As an interfaith child growing up as a Reform Jew, I always had a thing for the Three Kings. I identified with these magicians or astrologers as the outsiders in the story. Perhaps this is because depictions of the Holy Family in Massachusetts in the 1960s inevitably featured blue eyes and blond hair (WASP coloration) whereas the Magi were always swarthy, with my own dark curls and exotic brown eyes. (The idea that Jesus and Mary and Joseph were Jews themselves was not much mentioned in the New England of my youth.)
As a Jewish child, straining on my metaphorical tiptoes to peek at the forbidden baby Jesus, I felt kinship with the three strangers who appeared out of nowhere into this story to glimpse Jesus, deliver mysterious gifts, and then quietly disappear once again. Presumably, they were changed by their encounter, but the Bible does not describe how they felt after returning home. For all I knew, they remained sceptics like me, with affection and appreciation for baby Jesus but without necessarily forsaking their own religions. In fact, we know nothing about their religions, though the term Magi used in Matthew (the only gospel to mention them) originally referred to Persian Zoroastrians. Matthew specifies only that they came “from the east”: some believe they were Yemeni Jews. We do know for sure that they did not instantly become Christians–we don’t know if they ever met Paul or his followers as they began to build the church many decades later, long after the death of Jesus.
So this week, in honor of the feast that celebrates the Three Kings in many countries around the world, I claim the Magi as fellow interfaith beings. Perhaps they were not beings at all, but only literary devices created by a Christian storyteller who wanted to tie the birth of Jesus back to prophesies in the Torah about a messiah worshiped by kings. But in any case, through my interfaith lens, I cannot help seeing them as Zoroastrians who opened themselves up to strangers in Bethlehem, expanding their spiritual worlds with a mysterious and poetic encounter with the “other.” I imagine how their lives were enriched by straddling their “eastern” culture and religion, whatever it was, and this new experience.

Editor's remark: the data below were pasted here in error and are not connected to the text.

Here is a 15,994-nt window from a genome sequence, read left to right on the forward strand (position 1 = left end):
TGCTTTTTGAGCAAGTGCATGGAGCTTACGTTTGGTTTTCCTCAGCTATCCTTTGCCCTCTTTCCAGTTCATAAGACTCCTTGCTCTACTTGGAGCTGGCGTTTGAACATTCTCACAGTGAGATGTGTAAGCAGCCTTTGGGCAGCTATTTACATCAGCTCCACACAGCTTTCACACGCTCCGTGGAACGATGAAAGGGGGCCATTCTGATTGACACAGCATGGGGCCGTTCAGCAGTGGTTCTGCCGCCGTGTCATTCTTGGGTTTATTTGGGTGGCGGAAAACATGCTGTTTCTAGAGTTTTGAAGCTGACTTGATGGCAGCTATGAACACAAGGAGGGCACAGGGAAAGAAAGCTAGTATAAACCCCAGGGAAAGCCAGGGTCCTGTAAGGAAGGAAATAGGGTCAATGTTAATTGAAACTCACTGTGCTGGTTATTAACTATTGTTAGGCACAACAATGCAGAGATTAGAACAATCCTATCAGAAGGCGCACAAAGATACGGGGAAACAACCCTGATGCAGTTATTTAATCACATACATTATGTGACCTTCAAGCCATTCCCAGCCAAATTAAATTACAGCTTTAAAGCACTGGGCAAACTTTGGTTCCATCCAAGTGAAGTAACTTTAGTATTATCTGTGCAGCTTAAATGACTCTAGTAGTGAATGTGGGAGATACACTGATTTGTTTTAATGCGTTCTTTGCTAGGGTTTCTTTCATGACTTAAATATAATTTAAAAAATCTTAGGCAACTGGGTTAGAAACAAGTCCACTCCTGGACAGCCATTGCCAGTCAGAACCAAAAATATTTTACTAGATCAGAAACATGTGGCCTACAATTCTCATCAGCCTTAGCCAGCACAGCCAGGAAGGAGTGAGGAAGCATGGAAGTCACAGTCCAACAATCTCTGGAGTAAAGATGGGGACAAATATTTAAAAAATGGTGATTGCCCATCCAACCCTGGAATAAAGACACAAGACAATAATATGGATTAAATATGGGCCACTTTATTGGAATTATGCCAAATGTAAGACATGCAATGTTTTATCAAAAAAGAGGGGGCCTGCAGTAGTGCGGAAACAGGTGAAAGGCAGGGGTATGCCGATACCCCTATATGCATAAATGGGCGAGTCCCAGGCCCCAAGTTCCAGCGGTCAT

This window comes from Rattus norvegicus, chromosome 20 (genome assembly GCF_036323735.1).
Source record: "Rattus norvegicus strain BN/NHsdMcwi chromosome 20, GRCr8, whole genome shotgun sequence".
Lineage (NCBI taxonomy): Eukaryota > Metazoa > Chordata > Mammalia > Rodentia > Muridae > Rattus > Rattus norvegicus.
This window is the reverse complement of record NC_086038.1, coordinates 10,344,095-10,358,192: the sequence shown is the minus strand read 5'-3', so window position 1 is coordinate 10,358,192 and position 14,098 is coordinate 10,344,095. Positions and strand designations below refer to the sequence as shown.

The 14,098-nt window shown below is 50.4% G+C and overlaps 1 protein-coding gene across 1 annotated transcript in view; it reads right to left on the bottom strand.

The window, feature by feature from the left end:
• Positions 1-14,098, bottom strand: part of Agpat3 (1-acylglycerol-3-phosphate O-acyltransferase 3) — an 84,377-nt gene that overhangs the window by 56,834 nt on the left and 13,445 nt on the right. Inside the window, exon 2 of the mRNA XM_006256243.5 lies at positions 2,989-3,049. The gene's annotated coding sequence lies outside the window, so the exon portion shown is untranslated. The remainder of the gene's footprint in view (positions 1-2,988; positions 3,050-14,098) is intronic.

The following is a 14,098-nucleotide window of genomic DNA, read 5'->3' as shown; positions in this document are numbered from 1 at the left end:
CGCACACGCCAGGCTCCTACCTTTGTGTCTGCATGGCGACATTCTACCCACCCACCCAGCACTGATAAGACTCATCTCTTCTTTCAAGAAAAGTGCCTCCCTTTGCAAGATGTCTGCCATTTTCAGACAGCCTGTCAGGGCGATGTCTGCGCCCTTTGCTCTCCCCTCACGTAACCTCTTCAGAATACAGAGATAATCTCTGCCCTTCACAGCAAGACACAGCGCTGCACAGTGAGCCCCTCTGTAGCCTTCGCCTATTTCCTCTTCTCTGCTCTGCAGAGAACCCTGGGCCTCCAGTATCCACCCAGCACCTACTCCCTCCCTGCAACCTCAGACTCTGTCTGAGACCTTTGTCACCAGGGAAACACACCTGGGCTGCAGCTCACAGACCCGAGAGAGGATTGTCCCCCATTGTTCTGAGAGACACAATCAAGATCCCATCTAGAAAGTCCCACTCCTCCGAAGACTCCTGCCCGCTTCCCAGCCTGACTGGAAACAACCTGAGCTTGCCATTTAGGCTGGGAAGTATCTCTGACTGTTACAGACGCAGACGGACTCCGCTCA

But then, I get to thinking about how all of the early followers of Jesus were Jews, struggling with each other and with themselves over how to integrate the Jewish and the proto-Christian perspectives. In a sense, they were all interfaith children. It was only later, through dark conflict and with tragic consequences, that folks were forced to check off box A or box B or box C: to confine themselves to the Jewish, or Christian, or Zoroastrian label.
Jewish philosopher Martin Buber wrote of the spiritual significance of entering into an “I and Thou” relationship with the other, with the stranger. Ever since Rabbi Harold White introduced me to Buber’s thinking, this idea has woven through all of my thoughts on interfaith identity. It is interesting to note that Buber married a non-Jew (though Paula Winkler did convert to Orthodox Judaism), and that he advocated strenuously for a two-state solution in Palestine even before the founding of Israel, and continued to advocate for equal rights for Palestinians in Israel and for interreligious communication. As I embrace these three Magi strangers, I wonder what Buber would have thought of my insistence on viewing the world through my interfaith lens, and on viewing religious history as a continuous evolution formed by encounters with the other.
Being Both: Embracing Two Religions in One Interfaith Family by Susan Katz Miller, available now in hardcover and eBook from Beacon Press.